Who would have believed back in the late 1990s that developers would soon be queuing up to invest in Elephant and Castle? Although the area’s location, a stone’s throw from the City, Waterloo and the West End has long been admired, its inhospitable road system, sprawling housing estates, 1960s architecture and myriad social problems had kept even the most visionary property gurus at bay. Fast forward to 2006 and with a £1.5 billion regeneration scheme addressing these barriers to progress, Elephant and Castle has the development industry doing just that. In March, Southwark Council granted planning approval for two massive new schemes by Multiplex and Oakmayne Properties. Work is due to begin onsite by the turn of the year with completion expected in 2009. Multiplex, in partnership with Espalier, is developing Castle House, a £100 million 43-storey residential skyscraper at the eastern end of Walworth Road. The 147 metre high tower and accompanying fivestorey pavilion will contain 408 homes, 30 per cent of which will be affordable. Hamilton Associates’ stunning glass design incorporates three roof-based wind turbines intended to generate enough electricity to light the entire building and cut residents’ energy costs by 40 per cent. Rob Partington, director Southwark Issue Four

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Elephant and Castle: the two towers

of Hamilton Associates, describes Castle House as “the first in a new generation of buildings that embraces the spirit of sustainable design”. The development will also feature a retail component around its base and vastly improve the surrounding public realm. “Who would live in a house like this?” one might ask. Multiplex development manager Justin Black thinks he knows the answer. “We believe the apartments are likely to appeal to young professionals who want to live in town but have been priced out of similar high quality landmark developments in central London,” he says. “From the outset, our aim was to create and deliver an exemplar residential building to act both as a catalyst for the regeneration of Elephant and Castle and set the benchmark in terms of quality, energy efficiency and sustainable design. I believe we have achieved this.” Meanwhile, Oakmayne Properties has plans for an ambitious mixeduse development on Elephant Road including a 214 room hotel, five-screen arts cinema, 219 homes, restaurants and shops spilling onto a bustling market square. The £100 million scheme will comprise three towers ranging from 12 to 21 storeys designed by PKS Architects around a new plaza with a “Covent

Garden-style” market for up to 100 traders. Crucially, the development will offer retail space, on favourable terms, to existing businesses trading in Elephant and Castle. Straddling railway arches that have historically divided Walworth Road from Elephant’s main shopping area, Oakmayne Plaza will also be crucial to Southwark Council’s vision for a new integrated neighbourhood. “This is a complicated and challenging development that has taken a long time to come together,” says Martin Lent director at Oakmayne Properties. “We always wanted to create something spectacular on this site and by including uses such as the arts cinema, really make it the starting point for the entire regeneration of Elephant and Castle.” As Elephant and Castle development director Chris Horn observes, investment on this scale demonstrates how much industry confidence surrounds the £1.5 billion regeneration. “It’s difficult to overstate the turnaround here since 1999,” he says. “The £200 million investment from these two schemes alone is probably more than the area has witnessed over the past 20 years.” He identifies Southwark Council’s plan-led approach as one of the key elements in this reversal of fortune. In February 2004,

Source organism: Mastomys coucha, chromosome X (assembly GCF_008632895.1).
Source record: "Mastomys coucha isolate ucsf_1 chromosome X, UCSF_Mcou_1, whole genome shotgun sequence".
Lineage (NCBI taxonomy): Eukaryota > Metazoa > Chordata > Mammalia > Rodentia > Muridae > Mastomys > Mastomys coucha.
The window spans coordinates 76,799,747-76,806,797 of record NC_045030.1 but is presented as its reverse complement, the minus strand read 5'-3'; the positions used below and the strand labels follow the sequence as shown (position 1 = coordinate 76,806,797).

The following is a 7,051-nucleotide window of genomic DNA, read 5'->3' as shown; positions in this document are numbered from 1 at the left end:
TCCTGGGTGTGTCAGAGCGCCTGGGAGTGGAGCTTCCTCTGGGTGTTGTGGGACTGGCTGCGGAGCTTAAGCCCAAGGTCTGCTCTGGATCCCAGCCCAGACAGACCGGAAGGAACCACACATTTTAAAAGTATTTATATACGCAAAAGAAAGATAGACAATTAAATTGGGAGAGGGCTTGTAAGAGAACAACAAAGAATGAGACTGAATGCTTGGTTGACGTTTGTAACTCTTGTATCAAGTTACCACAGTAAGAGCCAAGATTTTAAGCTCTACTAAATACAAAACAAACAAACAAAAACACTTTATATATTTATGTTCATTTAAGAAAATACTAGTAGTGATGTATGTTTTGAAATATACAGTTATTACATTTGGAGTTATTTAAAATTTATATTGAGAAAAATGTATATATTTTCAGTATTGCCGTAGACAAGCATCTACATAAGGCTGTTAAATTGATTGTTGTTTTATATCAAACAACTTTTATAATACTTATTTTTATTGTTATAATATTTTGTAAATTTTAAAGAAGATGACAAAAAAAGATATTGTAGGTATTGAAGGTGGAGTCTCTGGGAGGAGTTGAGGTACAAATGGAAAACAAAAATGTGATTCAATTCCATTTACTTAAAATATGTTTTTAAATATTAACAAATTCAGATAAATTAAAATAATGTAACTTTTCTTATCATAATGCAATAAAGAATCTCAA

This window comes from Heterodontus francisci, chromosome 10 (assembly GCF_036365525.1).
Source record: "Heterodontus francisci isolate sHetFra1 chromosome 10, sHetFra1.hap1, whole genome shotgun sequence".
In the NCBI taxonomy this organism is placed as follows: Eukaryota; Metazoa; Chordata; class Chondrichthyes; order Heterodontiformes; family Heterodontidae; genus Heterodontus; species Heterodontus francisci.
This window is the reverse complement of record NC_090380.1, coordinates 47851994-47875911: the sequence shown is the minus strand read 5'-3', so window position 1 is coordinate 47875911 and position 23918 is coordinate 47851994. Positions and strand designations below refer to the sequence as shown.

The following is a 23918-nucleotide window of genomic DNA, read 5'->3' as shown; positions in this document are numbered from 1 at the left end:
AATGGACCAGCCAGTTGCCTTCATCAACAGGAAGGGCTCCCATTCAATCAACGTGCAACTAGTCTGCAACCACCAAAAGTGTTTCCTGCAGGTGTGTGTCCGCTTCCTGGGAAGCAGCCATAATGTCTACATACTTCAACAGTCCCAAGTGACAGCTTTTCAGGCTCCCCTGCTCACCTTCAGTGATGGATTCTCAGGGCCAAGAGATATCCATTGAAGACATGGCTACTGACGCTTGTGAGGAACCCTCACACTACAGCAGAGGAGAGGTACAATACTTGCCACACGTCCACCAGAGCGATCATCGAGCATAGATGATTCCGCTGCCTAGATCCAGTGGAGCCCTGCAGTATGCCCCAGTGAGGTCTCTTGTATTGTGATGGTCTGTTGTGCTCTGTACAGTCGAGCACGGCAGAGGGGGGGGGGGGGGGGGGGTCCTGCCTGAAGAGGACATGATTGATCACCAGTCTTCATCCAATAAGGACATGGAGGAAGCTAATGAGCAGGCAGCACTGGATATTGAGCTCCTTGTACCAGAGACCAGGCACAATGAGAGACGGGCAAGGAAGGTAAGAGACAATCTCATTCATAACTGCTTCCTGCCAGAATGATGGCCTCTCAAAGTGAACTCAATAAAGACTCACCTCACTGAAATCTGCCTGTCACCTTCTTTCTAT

48 49 Above: Three roof based wind turbines will cut energy costs

Above: A close-up of the proposed Oakmayne scheme.

it endorsed a development framework for Elephant and Castle detailing exactly what would be created there and how this would be achieved.

Lent agrees: “We have always believed in Elephant and Castle because of its location and accessibility. But the fact that Southwark Council has been so keen to help developers along with its proactive approach to the regeneration process, made us think: ‘we really have to be involved here’.”

“Southwark Council’s inspiring but deliverable vision for the future of Elephant and Castle as well as the area’s identification within the adopted planning guidelines as a potential location for tall buildings influenced our decision to invest,” notes Black. “Elephant and Castle already has the diversity, local amenities and public transport links to make it one of central London’s most vibrant areas to live and work. Implementation of the regeneration masterplan will only cement that position.” “Oakmayne and Multiplex both purchased their sites since 2004,” says Horn. “We produced a clear blueprint in which developers could have confidence – you don’t agree to build over 400 residential units or a hotel or a cinema lightly.”

Southwark Issue Four